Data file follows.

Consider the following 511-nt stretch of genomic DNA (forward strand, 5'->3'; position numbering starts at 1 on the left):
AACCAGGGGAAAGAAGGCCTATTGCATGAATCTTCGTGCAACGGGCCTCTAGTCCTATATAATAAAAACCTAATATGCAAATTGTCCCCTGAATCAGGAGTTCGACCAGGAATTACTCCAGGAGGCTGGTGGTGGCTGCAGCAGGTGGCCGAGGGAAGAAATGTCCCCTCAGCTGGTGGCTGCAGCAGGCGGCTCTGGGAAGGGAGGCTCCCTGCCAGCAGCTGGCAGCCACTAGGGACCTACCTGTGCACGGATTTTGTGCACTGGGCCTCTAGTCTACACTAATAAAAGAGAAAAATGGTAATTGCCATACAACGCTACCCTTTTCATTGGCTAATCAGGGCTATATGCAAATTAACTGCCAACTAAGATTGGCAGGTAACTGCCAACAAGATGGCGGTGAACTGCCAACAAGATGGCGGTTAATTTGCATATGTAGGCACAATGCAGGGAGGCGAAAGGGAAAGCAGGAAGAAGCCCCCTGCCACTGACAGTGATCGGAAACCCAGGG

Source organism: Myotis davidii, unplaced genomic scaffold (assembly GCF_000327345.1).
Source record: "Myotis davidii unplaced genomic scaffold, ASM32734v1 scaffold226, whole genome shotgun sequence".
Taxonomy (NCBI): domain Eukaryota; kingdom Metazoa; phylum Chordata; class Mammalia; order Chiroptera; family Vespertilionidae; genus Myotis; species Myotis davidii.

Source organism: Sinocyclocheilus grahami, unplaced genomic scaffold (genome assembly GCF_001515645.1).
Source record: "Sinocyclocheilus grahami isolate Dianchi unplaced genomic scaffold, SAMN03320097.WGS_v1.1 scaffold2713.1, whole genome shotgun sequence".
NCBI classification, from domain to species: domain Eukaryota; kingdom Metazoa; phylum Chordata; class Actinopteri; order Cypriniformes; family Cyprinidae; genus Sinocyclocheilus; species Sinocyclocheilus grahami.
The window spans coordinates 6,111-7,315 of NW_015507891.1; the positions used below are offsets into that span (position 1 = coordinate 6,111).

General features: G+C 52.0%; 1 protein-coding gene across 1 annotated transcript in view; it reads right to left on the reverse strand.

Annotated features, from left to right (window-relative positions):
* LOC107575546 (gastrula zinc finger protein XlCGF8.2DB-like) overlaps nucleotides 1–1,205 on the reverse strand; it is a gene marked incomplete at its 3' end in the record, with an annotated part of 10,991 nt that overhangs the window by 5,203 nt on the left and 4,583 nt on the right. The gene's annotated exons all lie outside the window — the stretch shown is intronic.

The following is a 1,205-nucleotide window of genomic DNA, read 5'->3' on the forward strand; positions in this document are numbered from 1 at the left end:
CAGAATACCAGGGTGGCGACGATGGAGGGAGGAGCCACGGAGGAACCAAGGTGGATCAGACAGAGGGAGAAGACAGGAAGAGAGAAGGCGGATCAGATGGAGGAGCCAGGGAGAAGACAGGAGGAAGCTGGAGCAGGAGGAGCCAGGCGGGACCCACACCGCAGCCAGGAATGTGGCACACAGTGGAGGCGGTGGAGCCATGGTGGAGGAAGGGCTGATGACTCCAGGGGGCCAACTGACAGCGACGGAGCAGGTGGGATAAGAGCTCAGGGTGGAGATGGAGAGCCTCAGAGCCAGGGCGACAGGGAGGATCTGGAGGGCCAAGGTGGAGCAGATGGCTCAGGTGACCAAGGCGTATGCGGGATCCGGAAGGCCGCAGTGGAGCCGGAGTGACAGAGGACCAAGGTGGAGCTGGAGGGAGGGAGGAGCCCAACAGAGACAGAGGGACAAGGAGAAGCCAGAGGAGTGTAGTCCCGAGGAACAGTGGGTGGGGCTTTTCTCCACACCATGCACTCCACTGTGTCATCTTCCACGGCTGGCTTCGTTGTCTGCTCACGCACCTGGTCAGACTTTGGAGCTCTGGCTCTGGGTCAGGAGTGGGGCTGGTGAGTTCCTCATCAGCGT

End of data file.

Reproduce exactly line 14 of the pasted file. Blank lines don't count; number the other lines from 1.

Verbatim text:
CAGAATACCAGGGTGGCGACGATGGAGGGAGGAGCCACGGAGGAACCAAGGTGGATCAGACAGAGGGAGAAGACAGGAAGAGAGAAGGCGGATCAGATGGAGGAGCCAGGGAGAAGACAGGAGGAAGCTGGAGCAGGAGGAGCCAGGCGGGACCCACACCGCAGCCAGGAATGTGGCACACAGTGGAGGCGGTGGAGCCATGGTGGAGGAAGGGCTGATGACTCCAGGGGGCCAACTGACAGCGACGGAGCAGGTGGGATAAGAGCTCAGGGTGGAGATGGAGAGCCTCAGAGCCAGGGCGACAGGGAGGATCTGGAGGGCCAAGGTGGAGCAGATGGCTCAGGTGACCAAGGCGTATGCGGGATCCGGAAGGCCGCAGTGGAGCCGGAGTGACAGAGGACCAAGGTGGAGCTGGAGGGAGGGAGGAGCCCAACAGAGACAGAGGGACAAGGAGAAGCCAGAGGAGTGTAGTCCCGAGGAACAGTGGGTGGGGCTTTTCTCCACACCATGCACTCCACTGTGTCATCTTCCACGGCTGGCTTCGTTGTCTGCTCACGCACCTGGTCAGACTTTGGAGCTCTGGCTCTGGGTCAGGAGTGGGGCTGGTGAGTTCCTCATCAGCGT